IMG_20160615_001836“Youth has no age.” —Pablo Picasso

There are secrets to aging well. The Ancient Greeks and Egyptians, the indigenous people of the Caribbean, Native Americans, Disney anti-heroes—they all believed eternal youth was possible, but only through magic. Today, scientists are finding the Fountain of Youth is real. It’s not in the Caribbean, or the Mediterranean, or in a mystical chalice, however. Conveniently, the Fountain of Youth is in your body’s cells, your refrigerator, and your mind.

Long Telomeres = Long Life

Researchers are learning how to naturally slow the aging process. They’ve found that the secret to youthfulness is held in your telomeres, which are the parts of your chromosomes that control aging. Telomeres are like the plastic tips of shoelaces—they prevent your chromosomes from fraying or getting tangled up. Every time a cell divides, its telomeres shorten. When telomeres become too short to divide further, they die. In essence, the shortening of telomeres is the aging process. If you want to slow the aging process, therefore, you must lengthen your telomeres.

Your choices—food, activity, even thoughts—influence the length of your telomeres. Here are some things you can do to help stretch those tiny passports to anti-aging:

  • Exercise. Physical activity boosts mood, energy, and telomere length. Exercise keeps your cells young. One study found that middle-aged hard-core runners (40-50 miles a week) had telomere lengths 75 percent longer than their sedentary peers; their chromosomes were comparable to those of 20-year-olds. Another study found that adults in their 50s who exercised a mere three hours per week lengthened their telomeres. This indicates it’s never too late to start slowing the aging process.
  • Eat Your Veggies. And Fruits and Grains and Nuts, Seeds, and Legumes. In a 2013 study, researchers found the easiest way to lengthen your telomeres is to adapt a plant-based diet. In a future article, I’ll detail the science behind choosing plant products over animal products, but the bottom line is this: Regardless of how much you exercise, if you eat acidic, hormone and antibiotic-poisoned foods, you will hasten your cellular aging. Foods that keep you young include: hemp seeds (Omega-rich, complete protein containing all amino acids), flax seeds (ditto—but take care to store flax seeds whole in your fridge and grind them before eating), sunflower seeds (eat raw after soaking to remove the vitamin-inhibiting, toxic coating that deters bugs, birds, and other prey from eating them in the fields), spinach and kale (organic only), sweet potatoes, peppers, and oranges. Spice up your meals with turmeric and cinnamon, both of which are anti-inflammatory and antioxidant powerhouses. For a health-boosting indulgence, choose pure, unsweetened cocoa and check out my article about how to sweeten it up without adding poisonous sugar or sugar substitutes:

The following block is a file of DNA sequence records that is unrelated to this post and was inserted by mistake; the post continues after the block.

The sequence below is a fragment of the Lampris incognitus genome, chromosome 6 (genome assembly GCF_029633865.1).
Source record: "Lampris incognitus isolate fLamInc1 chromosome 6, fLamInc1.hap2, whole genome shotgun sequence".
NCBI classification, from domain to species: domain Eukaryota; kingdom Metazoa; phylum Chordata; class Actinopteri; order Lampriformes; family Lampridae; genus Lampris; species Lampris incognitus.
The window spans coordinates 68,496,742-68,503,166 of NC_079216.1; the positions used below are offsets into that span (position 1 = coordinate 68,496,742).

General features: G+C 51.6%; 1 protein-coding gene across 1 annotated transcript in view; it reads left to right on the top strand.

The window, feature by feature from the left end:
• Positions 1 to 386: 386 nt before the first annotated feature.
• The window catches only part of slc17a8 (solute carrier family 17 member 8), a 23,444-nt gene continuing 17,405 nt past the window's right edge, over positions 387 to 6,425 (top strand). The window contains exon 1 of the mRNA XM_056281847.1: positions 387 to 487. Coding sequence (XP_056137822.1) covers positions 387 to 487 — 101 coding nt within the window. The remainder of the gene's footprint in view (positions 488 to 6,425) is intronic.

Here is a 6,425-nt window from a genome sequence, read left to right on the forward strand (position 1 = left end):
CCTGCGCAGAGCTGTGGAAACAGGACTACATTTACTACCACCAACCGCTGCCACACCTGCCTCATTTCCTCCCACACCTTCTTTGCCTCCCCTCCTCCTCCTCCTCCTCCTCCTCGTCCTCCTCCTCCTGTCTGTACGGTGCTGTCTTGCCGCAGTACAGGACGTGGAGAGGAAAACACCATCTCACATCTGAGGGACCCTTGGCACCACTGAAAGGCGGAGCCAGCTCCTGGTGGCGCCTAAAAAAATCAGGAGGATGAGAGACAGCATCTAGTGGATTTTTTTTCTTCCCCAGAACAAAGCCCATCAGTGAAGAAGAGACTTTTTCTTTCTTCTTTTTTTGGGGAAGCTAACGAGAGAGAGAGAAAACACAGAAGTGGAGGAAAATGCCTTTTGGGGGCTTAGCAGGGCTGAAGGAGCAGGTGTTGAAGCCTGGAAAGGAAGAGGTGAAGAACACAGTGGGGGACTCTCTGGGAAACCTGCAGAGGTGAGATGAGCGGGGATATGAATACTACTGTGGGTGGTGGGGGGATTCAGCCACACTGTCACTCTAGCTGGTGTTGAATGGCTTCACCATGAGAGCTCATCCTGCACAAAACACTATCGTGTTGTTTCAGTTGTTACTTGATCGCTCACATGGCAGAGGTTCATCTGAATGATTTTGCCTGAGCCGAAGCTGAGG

• Meditate. Stress shortens telomeres significantly. Meditation lowers stress and also helps repair your genes while balancing your brain. In meditation, you learn to observe your thoughts without grabbing hold of them. If you’re new to meditation, start with 2 minutes a day. Close your eyes, inhale deeply through your nose for a count of 4, sending the breath deep into your abdomen. Allow the breath to rise, filling your diaphragm, chest, and shoulders. Hold for a count of 7. Release the breath through your mouth with a sigh for a count of 8. Repeat 6 or 7 times. Gradually increase the amount of time you spend in meditation until you reach 20 minutes or longer per day. Or, take multiple 5-minute meditation breaks throughout your day.
  • Abstain from Negative Thinking. Negative thinking shortens your telomeres. You are not responsible for your first thought, but every thought after that is a choice. Choose thoughts that soothe and comfort you. Replace thoughts that trigger anger, fear, guilt, shame, and anxiety with positive affirmations. Google “positive affirmations” to see a list of books, blog posts, and articles that offer specific affirmations for whatever issue is causing you distress, including relationships, money, career, fertility, body image, and health.
  • Practice Yoga. Remaining flexible—body and mind—is an essential component of an anti-aging routine, and studies have found that people who practice yoga have longer telomeres than those who don’t. Take care to find a qualified yoga instructor to ensure you learn each posture—asana—correctly. Without proper form, you can do your body more harm than good.

Obviously, aging well is ideal. Aches, pains, cognitive decline, sagging skin, wrinkles—no one wants that. While there’s no natural way to look or feel 25 forever, the right foods and exercises can offset many of aging’s least desirable side effects. Jog, bike, swim, dance. Adopt a shelter dog and take him/her for a half-hour walk three times a day. Sign up for a yoga retreat or workshop and maintain the practice once you return home. Activities you can do on your own, without workout partners, expensive equipment or gym fees, are best. When you eat healthy, unload stress, and make exercise a part of your daily routine, lengthening your telomeres and offsetting some negative aspects of aging is the natural result.


About me: I am an anti-aging health coach who has been researching and writing about health, fitness, nutrition, aging, and cognitive health for over 25 years. As a consultant to MetLife and health journalist whose credits include Cosmopolitan, The Dallas Morning News, San Francisco Chronicle, Philadelphia, and USA Today, I’ve published more than one thousand articles on physical and mental wellness. I am a 55-year-old flying trapeze artist, ballet dancer, and yogi. My mission is to help Baby Boomers and younger generations live longer, healthier, happier lives.